So I'm taking my intro to electromagnetism course and we are learning about currents and resistance right now and I'm running into a little confusion when it comes to the conventional flow and electron flow of this voltage division circuit. So the issue is when I try to calculate the voltages between each resistor using conventional current I get the same values like the one in the diagram below. However when I try to do this considering electron flow I'm getting different values, specifically the voltage in the wire from R3 to R2 is 3 volts but the voltage in the wire from R2 to R1 is only 1 volt. I don't know how I'm not getting the same values as with conventional current. Shouldn't I get the same values?? Voltage Divider

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    \$\begingroup\$ But electron flow is conventional current. They're not two different things. Electrons have negative charge. Therefore, their amps in the forward direction will subtract from any amps of positive charges in the same direction. ( Perhaps you're not aware that "direction of particle motion" is a different concept than "electric current?") To actually use a different convention, we'd have to declare that the charge on the electron is positive, with the protons negative. Without that, we find that negative charges, moving forward, gives a Conventional Current! It has a negative value. \$\endgroup\$
    – wbeaty
    Mar 30 '17 at 8:41
  • \$\begingroup\$ @Wbeaty I think the confusion is coming from the fact he's basically swapping the poles of the battery and thinking it's "electron flow" and then wondering why there's not 5V just after R1 \$\endgroup\$
    – Doodle
    Mar 30 '17 at 8:46
  • \$\begingroup\$ What do you mean by forward direction? Is that from positive to negative? \$\endgroup\$
    – XSoloDolo
    Mar 30 '17 at 8:47
  • \$\begingroup\$ Is there a separate "electron flow" methodology? Ohm's law has no reference to electrons. Just use conventional current, it's the approach that makes sense. \$\endgroup\$
    – pjc50
    Mar 30 '17 at 8:52
  • \$\begingroup\$ You're right, "forward direction" isn't clear. Actually it means the direction you've decided to connect your ammeter: where is the positive ammeter terminal connected. Feeding negative charges into the positive terminal of an ammeter (the "forward" direction,) would measure a conventional current that has a negative value. PS conventional current is hiding the polarity of charges, and hiding the charge density and flow-velocity. Very useful for non-metal conductors which may have electrons and protons both flowing past each other. That conductor just has one number: the amperes. \$\endgroup\$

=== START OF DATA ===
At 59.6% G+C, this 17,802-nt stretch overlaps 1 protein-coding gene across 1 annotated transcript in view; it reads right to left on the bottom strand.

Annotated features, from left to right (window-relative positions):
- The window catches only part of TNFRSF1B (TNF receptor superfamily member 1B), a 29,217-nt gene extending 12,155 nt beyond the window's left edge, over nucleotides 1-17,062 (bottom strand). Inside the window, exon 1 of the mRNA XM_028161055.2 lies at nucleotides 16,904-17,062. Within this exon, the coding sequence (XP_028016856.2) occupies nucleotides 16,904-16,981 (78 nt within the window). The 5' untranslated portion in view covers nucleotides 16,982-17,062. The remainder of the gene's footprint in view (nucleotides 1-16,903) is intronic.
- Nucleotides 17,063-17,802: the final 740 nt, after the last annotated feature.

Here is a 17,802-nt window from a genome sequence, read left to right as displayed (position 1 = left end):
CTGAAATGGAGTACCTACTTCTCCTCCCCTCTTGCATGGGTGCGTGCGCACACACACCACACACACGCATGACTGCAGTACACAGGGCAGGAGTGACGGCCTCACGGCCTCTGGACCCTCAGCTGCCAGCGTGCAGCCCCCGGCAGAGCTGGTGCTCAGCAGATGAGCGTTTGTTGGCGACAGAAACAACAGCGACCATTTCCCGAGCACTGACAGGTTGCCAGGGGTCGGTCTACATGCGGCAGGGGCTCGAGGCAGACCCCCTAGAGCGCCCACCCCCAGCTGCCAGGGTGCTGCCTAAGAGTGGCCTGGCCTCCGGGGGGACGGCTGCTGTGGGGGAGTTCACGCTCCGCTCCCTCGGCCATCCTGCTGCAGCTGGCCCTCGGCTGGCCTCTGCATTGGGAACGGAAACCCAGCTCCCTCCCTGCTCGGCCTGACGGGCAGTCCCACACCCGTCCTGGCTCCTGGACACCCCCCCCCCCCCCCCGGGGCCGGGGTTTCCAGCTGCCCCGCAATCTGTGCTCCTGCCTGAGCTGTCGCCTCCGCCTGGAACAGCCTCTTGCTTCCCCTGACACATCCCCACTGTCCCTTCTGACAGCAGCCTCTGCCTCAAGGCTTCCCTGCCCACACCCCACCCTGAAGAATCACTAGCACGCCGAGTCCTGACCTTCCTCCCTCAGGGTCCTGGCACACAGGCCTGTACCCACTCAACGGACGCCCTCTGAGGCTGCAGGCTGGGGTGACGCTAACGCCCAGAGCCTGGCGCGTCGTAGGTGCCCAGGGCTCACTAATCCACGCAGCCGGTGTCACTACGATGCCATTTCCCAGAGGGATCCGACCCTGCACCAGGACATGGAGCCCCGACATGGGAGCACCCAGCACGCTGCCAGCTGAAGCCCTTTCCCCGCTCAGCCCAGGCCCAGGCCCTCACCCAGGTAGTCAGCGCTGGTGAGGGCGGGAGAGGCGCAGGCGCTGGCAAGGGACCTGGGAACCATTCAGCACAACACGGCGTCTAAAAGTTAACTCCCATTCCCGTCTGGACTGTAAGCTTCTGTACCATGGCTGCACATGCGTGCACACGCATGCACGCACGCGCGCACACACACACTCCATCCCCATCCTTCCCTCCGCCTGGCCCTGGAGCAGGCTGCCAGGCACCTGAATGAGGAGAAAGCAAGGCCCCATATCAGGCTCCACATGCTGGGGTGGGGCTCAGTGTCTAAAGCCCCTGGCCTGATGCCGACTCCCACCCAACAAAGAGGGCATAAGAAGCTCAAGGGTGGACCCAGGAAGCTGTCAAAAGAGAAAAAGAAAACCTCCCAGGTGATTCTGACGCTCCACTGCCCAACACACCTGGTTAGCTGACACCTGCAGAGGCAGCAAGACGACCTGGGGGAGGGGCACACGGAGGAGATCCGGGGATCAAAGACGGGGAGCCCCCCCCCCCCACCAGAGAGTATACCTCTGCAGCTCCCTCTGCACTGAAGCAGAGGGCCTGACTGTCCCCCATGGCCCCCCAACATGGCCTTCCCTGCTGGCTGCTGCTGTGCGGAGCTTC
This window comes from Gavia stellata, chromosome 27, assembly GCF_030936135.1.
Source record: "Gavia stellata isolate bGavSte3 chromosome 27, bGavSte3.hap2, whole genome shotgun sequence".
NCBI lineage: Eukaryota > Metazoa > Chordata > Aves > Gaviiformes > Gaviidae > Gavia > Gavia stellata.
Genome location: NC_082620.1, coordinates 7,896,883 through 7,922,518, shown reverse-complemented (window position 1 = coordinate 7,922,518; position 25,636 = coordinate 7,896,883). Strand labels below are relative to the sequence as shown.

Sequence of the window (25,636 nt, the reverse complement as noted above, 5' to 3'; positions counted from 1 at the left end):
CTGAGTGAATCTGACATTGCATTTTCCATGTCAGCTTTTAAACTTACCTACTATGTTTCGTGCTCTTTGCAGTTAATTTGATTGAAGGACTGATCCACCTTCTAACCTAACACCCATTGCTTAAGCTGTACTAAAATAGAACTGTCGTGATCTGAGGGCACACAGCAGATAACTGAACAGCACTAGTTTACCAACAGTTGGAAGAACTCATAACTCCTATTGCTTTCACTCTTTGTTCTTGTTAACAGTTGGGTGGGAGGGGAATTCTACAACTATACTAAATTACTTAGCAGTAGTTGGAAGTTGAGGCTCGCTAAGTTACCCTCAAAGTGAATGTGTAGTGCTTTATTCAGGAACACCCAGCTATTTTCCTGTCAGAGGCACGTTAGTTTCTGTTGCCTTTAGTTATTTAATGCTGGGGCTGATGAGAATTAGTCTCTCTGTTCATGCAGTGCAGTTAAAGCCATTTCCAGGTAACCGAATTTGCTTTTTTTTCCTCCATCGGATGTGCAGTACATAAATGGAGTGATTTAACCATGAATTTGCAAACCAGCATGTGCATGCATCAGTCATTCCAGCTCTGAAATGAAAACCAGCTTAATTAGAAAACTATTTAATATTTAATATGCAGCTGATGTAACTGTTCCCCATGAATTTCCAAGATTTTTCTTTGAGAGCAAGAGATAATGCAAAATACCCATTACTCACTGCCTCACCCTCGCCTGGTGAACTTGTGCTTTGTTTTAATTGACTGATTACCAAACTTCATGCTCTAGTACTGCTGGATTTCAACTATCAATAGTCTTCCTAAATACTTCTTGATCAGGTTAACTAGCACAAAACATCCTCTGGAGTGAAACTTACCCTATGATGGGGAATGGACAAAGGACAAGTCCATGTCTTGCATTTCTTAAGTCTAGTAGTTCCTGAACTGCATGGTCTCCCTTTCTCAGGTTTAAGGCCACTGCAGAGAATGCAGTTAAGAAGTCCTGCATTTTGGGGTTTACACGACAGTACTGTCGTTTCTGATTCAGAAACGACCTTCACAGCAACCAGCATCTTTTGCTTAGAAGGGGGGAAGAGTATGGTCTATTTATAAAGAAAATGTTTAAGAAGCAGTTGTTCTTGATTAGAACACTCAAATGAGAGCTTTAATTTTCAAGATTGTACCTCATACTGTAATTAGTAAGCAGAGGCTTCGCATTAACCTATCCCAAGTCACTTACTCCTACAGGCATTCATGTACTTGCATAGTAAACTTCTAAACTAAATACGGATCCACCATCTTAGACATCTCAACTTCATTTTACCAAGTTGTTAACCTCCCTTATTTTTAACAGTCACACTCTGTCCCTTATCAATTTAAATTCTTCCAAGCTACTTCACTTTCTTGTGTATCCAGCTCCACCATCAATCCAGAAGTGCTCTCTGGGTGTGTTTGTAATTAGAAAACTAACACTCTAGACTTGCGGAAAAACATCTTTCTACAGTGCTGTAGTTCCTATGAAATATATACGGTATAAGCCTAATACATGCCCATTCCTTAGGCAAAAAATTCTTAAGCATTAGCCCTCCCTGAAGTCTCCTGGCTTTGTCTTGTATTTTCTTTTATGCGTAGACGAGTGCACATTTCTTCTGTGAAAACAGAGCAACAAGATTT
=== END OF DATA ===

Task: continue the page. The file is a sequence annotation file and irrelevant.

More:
– wbeaty
    Mar 30 '17 at 9:09

You haven't posted your calculations you used to get the answers you got so I'm just going to post my thoughts.

You seem to be trying to find the voltages between the resistors, what you actually want to do is find the voltage drop across the resistors.

Regardless of whether you use conventional or electron flow, the voltage drop across the resistor is still the same. Once you find all your voltage drops using either method and write them on the circuit, then you can find the voltage between two of the resistors. You seem to be getting yourself confused but as I can't see how you arrived at your answer I don't know how.


simulate this circuit – Schematic created using CircuitLab

  • \$\begingroup\$ Ok so finding the voltage in between r1 and r2 I took V1=6V-1amp*1ohm=5V for voltage in between r1 and r2 then I took that voltage and subtracted it by the resistance of r2 multiplied by the current which was V2= V1-2ohm*1amp=3. I did the same process in the oppposite direction for the elctron flow and got different values \$\endgroup\$
    – XSoloDolo
    Mar 30 '17 at 8:32
  • \$\begingroup\$ Electron flow ≠ Voltage flow. What you're essentially doing in your calculations is Conventional flow, then you're reversing the battery and calling it electron flow, however it's still conventional flow just with the poles on the battery swapped. \$\endgroup\$
    – Doodle
    Mar 30 '17 at 8:43
  • \$\begingroup\$ Ok I must be completely missunderstanding how voltage changes through a circuit. How do I find the voltage in between each resistor then with each voltage drop of the resistors? \$\endgroup\$
    – XSoloDolo
    Mar 30 '17 at 8:44
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    \$\begingroup\$ The points on a circuit don't "have a voltage," since voltage depends on where you connect your voltmeter leads (where you connect your black lead, the reference point.) In other words, your 6V supply could be 0, 6V, or -6V, 0. Or it could be +3v, -3V, if your meter reference is at the point between R2 and R3. As @Hayman says, resistors can have voltage across them, but points on a circuit don't "have voltage" except in relation to some chosen reference point. \$\endgroup\$
    – wbeaty
    Mar 30 '17 at 8:49
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    \$\begingroup\$ If you want my advice, stick to conventional flow. I've done 6 years in electronics without even considering electron flow even once as the results still come out to the exact same thing at the end of it all \$\endgroup\$
    – Doodle
    Mar 30 '17 at 8:50

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